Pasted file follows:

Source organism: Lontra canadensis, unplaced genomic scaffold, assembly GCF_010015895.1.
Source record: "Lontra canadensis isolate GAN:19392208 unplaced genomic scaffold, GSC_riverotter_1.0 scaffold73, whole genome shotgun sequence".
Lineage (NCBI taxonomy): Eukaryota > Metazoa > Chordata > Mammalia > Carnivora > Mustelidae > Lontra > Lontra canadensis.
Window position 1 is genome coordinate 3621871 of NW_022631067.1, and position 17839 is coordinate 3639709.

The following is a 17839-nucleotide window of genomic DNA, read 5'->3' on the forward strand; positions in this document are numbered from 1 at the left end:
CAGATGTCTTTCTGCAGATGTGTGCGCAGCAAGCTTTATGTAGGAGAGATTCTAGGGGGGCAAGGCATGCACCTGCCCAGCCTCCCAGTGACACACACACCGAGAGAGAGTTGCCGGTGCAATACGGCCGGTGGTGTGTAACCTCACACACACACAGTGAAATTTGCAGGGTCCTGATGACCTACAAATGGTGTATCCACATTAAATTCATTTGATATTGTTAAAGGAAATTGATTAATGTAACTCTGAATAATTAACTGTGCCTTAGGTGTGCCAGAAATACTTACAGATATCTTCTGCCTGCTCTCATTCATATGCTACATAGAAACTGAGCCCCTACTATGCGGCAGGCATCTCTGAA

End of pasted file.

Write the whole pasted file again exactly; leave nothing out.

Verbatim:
Source organism: Lontra canadensis, unplaced genomic scaffold, assembly GCF_010015895.1.
Source record: "Lontra canadensis isolate GAN:19392208 unplaced genomic scaffold, GSC_riverotter_1.0 scaffold73, whole genome shotgun sequence".
Lineage (NCBI taxonomy): Eukaryota > Metazoa > Chordata > Mammalia > Carnivora > Mustelidae > Lontra > Lontra canadensis.
Window position 1 is genome coordinate 3621871 of NW_022631067.1, and position 17839 is coordinate 3639709.

The following is a 17839-nucleotide window of genomic DNA, read 5'->3' on the forward strand; positions in this document are numbered from 1 at the left end:
CAGATGTCTTTCTGCAGATGTGTGCGCAGCAAGCTTTATGTAGGAGAGATTCTAGGGGGGCAAGGCATGCACCTGCCCAGCCTCCCAGTGACACACACACCGAGAGAGAGTTGCCGGTGCAATACGGCCGGTGGTGTGTAACCTCACACACACACAGTGAAATTTGCAGGGTCCTGATGACCTACAAATGGTGTATCCACATTAAATTCATTTGATATTGTTAAAGGAAATTGATTAATGTAACTCTGAATAATTAACTGTGCCTTAGGTGTGCCAGAAATACTTACAGATATCTTCTGCCTGCTCTCATTCATATGCTACATAGAAACTGAGCCCCTACTATGCGGCAGGCATCTCTGAA